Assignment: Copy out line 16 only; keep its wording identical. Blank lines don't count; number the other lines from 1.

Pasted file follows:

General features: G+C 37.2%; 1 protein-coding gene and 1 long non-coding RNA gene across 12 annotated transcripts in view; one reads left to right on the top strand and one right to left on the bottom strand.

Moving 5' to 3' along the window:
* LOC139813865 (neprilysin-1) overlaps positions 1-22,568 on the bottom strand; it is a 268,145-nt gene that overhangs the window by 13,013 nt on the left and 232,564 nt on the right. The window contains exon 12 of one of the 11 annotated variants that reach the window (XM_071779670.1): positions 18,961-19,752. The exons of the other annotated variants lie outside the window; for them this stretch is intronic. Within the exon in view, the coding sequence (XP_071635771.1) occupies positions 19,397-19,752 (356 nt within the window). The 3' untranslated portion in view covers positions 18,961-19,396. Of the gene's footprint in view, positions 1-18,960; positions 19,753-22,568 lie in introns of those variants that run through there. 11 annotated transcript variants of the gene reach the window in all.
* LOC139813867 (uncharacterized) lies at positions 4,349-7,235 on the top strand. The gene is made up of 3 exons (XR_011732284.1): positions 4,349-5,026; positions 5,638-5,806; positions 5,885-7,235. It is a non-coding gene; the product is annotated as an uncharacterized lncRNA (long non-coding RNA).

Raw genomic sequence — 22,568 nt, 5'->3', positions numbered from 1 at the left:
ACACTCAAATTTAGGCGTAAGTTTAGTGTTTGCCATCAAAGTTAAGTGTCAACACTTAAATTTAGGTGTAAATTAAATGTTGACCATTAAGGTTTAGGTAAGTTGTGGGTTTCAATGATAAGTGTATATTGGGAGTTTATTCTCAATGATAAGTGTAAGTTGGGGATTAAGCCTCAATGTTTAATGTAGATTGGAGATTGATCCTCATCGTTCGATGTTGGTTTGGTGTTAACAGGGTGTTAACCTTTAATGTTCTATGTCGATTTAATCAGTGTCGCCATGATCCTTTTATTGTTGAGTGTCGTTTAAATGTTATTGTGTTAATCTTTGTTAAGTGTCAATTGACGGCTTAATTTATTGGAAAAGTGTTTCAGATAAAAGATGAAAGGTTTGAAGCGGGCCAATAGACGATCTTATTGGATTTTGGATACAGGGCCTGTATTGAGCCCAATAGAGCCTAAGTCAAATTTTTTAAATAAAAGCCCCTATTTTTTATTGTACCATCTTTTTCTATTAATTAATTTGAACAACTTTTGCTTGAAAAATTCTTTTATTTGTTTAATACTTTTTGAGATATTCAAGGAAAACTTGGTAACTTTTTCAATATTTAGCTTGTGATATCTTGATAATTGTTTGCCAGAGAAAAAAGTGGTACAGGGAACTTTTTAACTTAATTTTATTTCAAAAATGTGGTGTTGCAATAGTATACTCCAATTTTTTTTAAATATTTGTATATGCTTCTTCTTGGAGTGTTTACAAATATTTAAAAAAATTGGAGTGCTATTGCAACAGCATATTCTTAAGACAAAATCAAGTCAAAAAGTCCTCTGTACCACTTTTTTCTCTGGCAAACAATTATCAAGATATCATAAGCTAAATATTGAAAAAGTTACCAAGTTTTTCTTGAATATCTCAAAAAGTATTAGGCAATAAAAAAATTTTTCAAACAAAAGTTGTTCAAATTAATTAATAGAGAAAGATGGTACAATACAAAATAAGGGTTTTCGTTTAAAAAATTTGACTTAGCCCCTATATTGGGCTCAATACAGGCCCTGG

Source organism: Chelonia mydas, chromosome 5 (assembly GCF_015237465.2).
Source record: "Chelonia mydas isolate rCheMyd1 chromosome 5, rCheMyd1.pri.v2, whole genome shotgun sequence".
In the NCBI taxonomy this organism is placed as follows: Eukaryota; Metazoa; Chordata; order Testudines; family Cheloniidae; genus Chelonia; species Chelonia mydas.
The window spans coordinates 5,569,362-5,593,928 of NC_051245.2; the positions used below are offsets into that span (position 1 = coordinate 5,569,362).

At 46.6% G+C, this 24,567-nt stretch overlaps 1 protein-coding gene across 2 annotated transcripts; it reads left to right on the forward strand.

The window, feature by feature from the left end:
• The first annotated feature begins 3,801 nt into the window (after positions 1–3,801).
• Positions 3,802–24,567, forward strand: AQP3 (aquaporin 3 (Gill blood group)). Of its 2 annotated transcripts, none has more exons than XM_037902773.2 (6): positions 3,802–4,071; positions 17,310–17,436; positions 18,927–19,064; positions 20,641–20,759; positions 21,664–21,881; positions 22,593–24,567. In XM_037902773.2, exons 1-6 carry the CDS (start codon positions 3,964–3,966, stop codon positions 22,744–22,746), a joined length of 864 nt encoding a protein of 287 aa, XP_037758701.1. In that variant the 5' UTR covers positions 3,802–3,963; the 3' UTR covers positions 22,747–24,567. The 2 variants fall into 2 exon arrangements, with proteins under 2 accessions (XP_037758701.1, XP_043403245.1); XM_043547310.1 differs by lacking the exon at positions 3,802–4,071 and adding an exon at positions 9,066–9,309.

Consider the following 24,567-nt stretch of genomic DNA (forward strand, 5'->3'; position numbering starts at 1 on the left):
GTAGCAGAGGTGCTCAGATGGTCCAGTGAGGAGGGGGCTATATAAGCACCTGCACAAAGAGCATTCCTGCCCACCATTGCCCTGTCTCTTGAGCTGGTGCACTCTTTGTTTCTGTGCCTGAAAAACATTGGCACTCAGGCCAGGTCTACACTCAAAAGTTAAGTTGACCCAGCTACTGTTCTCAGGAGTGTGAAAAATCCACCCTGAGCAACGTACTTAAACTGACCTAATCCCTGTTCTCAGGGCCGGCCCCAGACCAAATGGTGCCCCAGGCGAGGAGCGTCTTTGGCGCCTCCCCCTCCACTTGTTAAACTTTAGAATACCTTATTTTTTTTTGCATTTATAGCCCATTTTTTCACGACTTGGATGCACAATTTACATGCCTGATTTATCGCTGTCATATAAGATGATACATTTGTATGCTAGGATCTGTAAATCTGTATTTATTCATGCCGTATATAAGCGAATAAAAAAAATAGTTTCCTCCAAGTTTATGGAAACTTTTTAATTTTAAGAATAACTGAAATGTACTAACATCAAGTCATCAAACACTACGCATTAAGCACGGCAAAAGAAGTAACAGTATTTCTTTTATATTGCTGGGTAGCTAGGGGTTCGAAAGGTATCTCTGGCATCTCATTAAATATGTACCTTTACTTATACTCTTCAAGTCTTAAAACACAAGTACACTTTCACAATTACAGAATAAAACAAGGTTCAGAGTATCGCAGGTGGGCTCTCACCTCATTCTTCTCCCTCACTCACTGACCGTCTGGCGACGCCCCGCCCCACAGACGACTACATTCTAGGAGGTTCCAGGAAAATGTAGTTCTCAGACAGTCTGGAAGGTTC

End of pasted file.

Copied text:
GTAGCAGAGGTGCTCAGATGGTCCAGTGAGGAGGGGGCTATATAAGCACCTGCACAAAGAGCATTCCTGCCCACCATTGCCCTGTCTCTTGAGCTGGTGCACTCTTTGTTTCTGTGCCTGAAAAACATTGGCACTCAGGCCAGGTCTACACTCAAAAGTTAAGTTGACCCAGCTACTGTTCTCAGGAGTGTGAAAAATCCACCCTGAGCAACGTACTTAAACTGACCTAATCCCTGTTCTCAGGGCCGGCCCCAGACCAAATGGTGCCCCAGGCGAGGAGCGTCTTTGGCGCCTCCCCCTCCACTTGTTAAACTTTAGAATACCTTATTTTTTTTTGCATTTATAGCCCATTTTTTCACGACTTGGATGCACAATTTACATGCCTGATTTATCGCTGTCATATAAGATGATACATTTGTATGCTAGGATCTGTAAATCTGTATTTATTCATGCCGTATATAAGCGAATAAAAAAAATAGTTTCCTCCAAGTTTATGGAAACTTTTTAATTTTAAGAATAACTGAAATGTACTAACATCAAGTCATCAAACACTACGCATTAAGCACGGCAAAAGAAGTAACAGTATTTCTTTTATATTGCTGGGTAGCTAGGGGTTCGAAAGGTATCTCTGGCATCTCATTAAATATGTACCTTTACTTATACTCTTCAAGTCTTAAAACACAAGTACACTTTCACAATTACAGAATAAAACAAGGTTCAGAGTATCGCAGGTGGGCTCTCACCTCATTCTTCTCCCTCACTCACTGACCGTCTGGCGACGCCCCGCCCCACAGACGACTACATTCTAGGAGGTTCCAGGAAAATGTAGTTCTCAGACAGTCTGGAAGGTTC